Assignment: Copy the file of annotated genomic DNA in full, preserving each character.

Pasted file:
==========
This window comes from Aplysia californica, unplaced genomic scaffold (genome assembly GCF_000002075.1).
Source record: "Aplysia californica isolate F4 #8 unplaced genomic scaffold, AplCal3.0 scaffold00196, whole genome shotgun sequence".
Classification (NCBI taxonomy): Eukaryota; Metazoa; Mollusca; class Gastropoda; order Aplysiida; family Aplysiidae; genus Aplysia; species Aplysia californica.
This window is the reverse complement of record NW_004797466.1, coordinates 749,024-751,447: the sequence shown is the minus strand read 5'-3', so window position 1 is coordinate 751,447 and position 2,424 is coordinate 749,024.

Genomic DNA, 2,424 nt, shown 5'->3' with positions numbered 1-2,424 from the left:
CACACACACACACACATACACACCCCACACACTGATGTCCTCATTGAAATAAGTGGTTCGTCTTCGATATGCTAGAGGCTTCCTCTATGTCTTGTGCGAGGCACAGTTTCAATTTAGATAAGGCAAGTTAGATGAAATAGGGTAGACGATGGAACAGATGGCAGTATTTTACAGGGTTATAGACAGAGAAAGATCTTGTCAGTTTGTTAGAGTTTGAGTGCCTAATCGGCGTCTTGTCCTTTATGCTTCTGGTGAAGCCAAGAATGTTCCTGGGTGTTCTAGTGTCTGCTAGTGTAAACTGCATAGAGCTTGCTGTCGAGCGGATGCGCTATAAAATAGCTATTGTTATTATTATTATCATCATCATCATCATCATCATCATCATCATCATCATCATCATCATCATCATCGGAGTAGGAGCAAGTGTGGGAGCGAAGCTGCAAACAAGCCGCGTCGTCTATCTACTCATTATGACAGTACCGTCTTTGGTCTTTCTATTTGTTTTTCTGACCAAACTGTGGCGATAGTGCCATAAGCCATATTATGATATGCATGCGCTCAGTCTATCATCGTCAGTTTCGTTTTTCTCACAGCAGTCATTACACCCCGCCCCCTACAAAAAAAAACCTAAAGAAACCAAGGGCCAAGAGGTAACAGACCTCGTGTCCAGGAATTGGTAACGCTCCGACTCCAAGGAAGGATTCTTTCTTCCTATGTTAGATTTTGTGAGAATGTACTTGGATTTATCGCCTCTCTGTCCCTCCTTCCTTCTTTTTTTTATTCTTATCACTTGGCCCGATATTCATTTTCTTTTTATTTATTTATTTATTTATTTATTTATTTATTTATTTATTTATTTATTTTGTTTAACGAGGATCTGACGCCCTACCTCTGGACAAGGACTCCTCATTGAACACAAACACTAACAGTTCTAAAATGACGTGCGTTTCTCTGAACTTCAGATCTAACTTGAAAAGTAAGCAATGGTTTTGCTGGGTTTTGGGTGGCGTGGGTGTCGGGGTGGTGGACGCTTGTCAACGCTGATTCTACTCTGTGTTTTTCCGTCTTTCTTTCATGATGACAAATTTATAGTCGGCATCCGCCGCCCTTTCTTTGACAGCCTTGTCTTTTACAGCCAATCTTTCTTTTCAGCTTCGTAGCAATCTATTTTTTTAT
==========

This window comes from Aplysia californica, unplaced genomic scaffold (genome assembly GCF_000002075.1).
Source record: "Aplysia californica isolate F4 #8 unplaced genomic scaffold, AplCal3.0 scaffold00196, whole genome shotgun sequence".
Classification (NCBI taxonomy): Eukaryota; Metazoa; Mollusca; class Gastropoda; order Aplysiida; family Aplysiidae; genus Aplysia; species Aplysia californica.
This window is the reverse complement of record NW_004797466.1, coordinates 749,024-751,447: the sequence shown is the minus strand read 5'-3', so window position 1 is coordinate 751,447 and position 2,424 is coordinate 749,024.

Genomic DNA, 2,424 nt, shown 5'->3' with positions numbered 1-2,424 from the left:
CACACACACACACACATACACACCCCACACACTGATGTCCTCATTGAAATAAGTGGTTCGTCTTCGATATGCTAGAGGCTTCCTCTATGTCTTGTGCGAGGCACAGTTTCAATTTAGATAAGGCAAGTTAGATGAAATAGGGTAGACGATGGAACAGATGGCAGTATTTTACAGGGTTATAGACAGAGAAAGATCTTGTCAGTTTGTTAGAGTTTGAGTGCCTAATCGGCGTCTTGTCCTTTATGCTTCTGGTGAAGCCAAGAATGTTCCTGGGTGTTCTAGTGTCTGCTAGTGTAAACTGCATAGAGCTTGCTGTCGAGCGGATGCGCTATAAAATAGCTATTGTTATTATTATTATCATCATCATCATCATCATCATCATCATCATCATCATCATCATCATCATCATCGGAGTAGGAGCAAGTGTGGGAGCGAAGCTGCAAACAAGCCGCGTCGTCTATCTACTCATTATGACAGTACCGTCTTTGGTCTTTCTATTTGTTTTTCTGACCAAACTGTGGCGATAGTGCCATAAGCCATATTATGATATGCATGCGCTCAGTCTATCATCGTCAGTTTCGTTTTTCTCACAGCAGTCATTACACCCCGCCCCCTACAAAAAAAAACCTAAAGAAACCAAGGGCCAAGAGGTAACAGACCTCGTGTCCAGGAATTGGTAACGCTCCGACTCCAAGGAAGGATTCTTTCTTCCTATGTTAGATTTTGTGAGAATGTACTTGGATTTATCGCCTCTCTGTCCCTCCTTCCTTCTTTTTTTTATTCTTATCACTTGGCCCGATATTCATTTTCTTTTTATTTATTTATTTATTTATTTATTTATTTATTTATTTATTTATTTATTTTGTTTAACGAGGATCTGACGCCCTACCTCTGGACAAGGACTCCTCATTGAACACAAACACTAACAGTTCTAAAATGACGTGCGTTTCTCTGAACTTCAGATCTAACTTGAAAAGTAAGCAATGGTTTTGCTGGGTTTTGGGTGGCGTGGGTGTCGGGGTGGTGGACGCTTGTCAACGCTGATTCTACTCTGTGTTTTTCCGTCTTTCTTTCATGATGACAAATTTATAGTCGGCATCCGCCGCCCTTTCTTTGACAGCCTTGTCTTTTACAGCCAATCTTTCTTTTCAGCTTCGTAGCAATCTATTTTTTTAT